With a few exceptions, lawmakers of both parties are expressing satisfaction with the redistricting plans that House and Senate leaders have offered.
The plans contain no glaringly partisan gerrymandering. And all but one of the 138 districts fall within the prescribed population range.
(Oddly, Senate Republicans are proposing that District 4 in Western Kentucky, held by Democrat Dorsie Ridley of Henderson, have slightly fewer people than the maximum 5 percent deviation allowed, fueling speculation that Senate Republicans might secretly want their plan to be thrown out and a new one handed down by three federal judges who are presiding over redistricting lawsuits. Stay tuned.)
Meanwhile, what should Kentuckians think about the new districts?
That's an entirely different question and almost impossible to answer because, as always, the redistricting maps were pulled from a black box and will be rushed through the legislature with almost no chance for the public to digest the lines and numbers or comment on them.
One thing is clear: Fayette County is not getting the additional House district to which it is entitled while Jefferson County will go from 17 to 18 districts.
The Boston Gazette coined the term "gerrymander" in 1812 to criticize a redistricting plan that helped Gov. Elbridge Gerry's party by creating a district shaped like a salamander, hence gerrymander.
Chalk up the dissing of Fayette County to "larrymander" — as in Speaker Pro Tem Larry Clark, of Louisville, whose power within the Democratic caucus is clearly reflected in his hometown's favorable treatment.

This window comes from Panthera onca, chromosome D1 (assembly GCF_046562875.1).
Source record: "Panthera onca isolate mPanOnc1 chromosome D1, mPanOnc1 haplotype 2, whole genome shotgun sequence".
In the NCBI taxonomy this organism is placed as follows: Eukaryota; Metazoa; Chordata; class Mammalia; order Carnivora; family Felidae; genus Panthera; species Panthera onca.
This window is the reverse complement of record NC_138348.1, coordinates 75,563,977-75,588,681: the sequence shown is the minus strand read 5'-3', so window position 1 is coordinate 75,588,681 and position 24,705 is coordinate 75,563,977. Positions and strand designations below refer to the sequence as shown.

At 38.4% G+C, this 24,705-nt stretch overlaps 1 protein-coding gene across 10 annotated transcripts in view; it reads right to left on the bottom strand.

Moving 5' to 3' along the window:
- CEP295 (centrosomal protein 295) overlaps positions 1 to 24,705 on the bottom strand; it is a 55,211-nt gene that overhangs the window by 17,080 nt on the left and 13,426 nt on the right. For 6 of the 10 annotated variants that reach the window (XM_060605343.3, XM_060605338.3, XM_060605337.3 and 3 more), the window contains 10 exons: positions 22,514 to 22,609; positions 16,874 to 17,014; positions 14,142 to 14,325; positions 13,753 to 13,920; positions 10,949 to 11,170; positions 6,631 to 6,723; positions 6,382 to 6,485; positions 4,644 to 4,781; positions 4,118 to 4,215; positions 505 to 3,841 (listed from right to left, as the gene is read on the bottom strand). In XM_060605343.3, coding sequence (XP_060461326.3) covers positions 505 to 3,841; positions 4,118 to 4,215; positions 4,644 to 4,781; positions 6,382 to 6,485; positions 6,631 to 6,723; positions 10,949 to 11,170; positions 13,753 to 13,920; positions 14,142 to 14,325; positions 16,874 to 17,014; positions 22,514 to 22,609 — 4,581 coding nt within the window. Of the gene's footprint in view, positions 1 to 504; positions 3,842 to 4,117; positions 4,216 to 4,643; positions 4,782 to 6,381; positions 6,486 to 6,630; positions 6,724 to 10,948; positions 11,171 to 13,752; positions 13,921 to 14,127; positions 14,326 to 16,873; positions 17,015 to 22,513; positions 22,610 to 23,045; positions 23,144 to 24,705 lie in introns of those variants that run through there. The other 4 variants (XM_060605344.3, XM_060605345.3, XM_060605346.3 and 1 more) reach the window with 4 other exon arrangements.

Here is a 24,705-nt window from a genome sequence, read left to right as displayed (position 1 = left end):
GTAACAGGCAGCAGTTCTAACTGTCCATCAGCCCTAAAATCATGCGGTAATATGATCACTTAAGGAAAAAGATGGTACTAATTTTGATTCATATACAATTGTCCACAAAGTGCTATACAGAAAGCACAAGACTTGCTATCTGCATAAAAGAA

Both Fayette and Jefferson counties gained population from 2000 to 2010, but Jefferson County declined as a percent of Kentucky's total population, while Fayette's population increased as a percent of the state total — a trend that should dictate a new seat for Fayette County.
We understand that redistricting is like dominoes; one move can set off a chain reaction. Maybe there's a valid reason for what looks like Fayette County's unfair treatment — a reason that would be understood if we had an open process for redistricting.
The General Assembly will always have ultimate responsibility for creating constitutional districts, but the legislature could improve its image by delegating some of its redistricting authority to an independent panel whose deliberations would be open to public participation.
Also, before the next Census, let's revisit the faulty state Supreme Court decision that has resulted in some larger counties being sliced and diced into small parts of far-flung districts.
Our horse-and-buggy state constitution says no counties shall be split, which is mathematically impossible. An earlier state Supreme Court mandated that this provision requires splitting the minimum possible number of counties, which is not what the constitution says and also produces conflicts with what should be the overriding principle of legislative apportionment: "one person, one vote."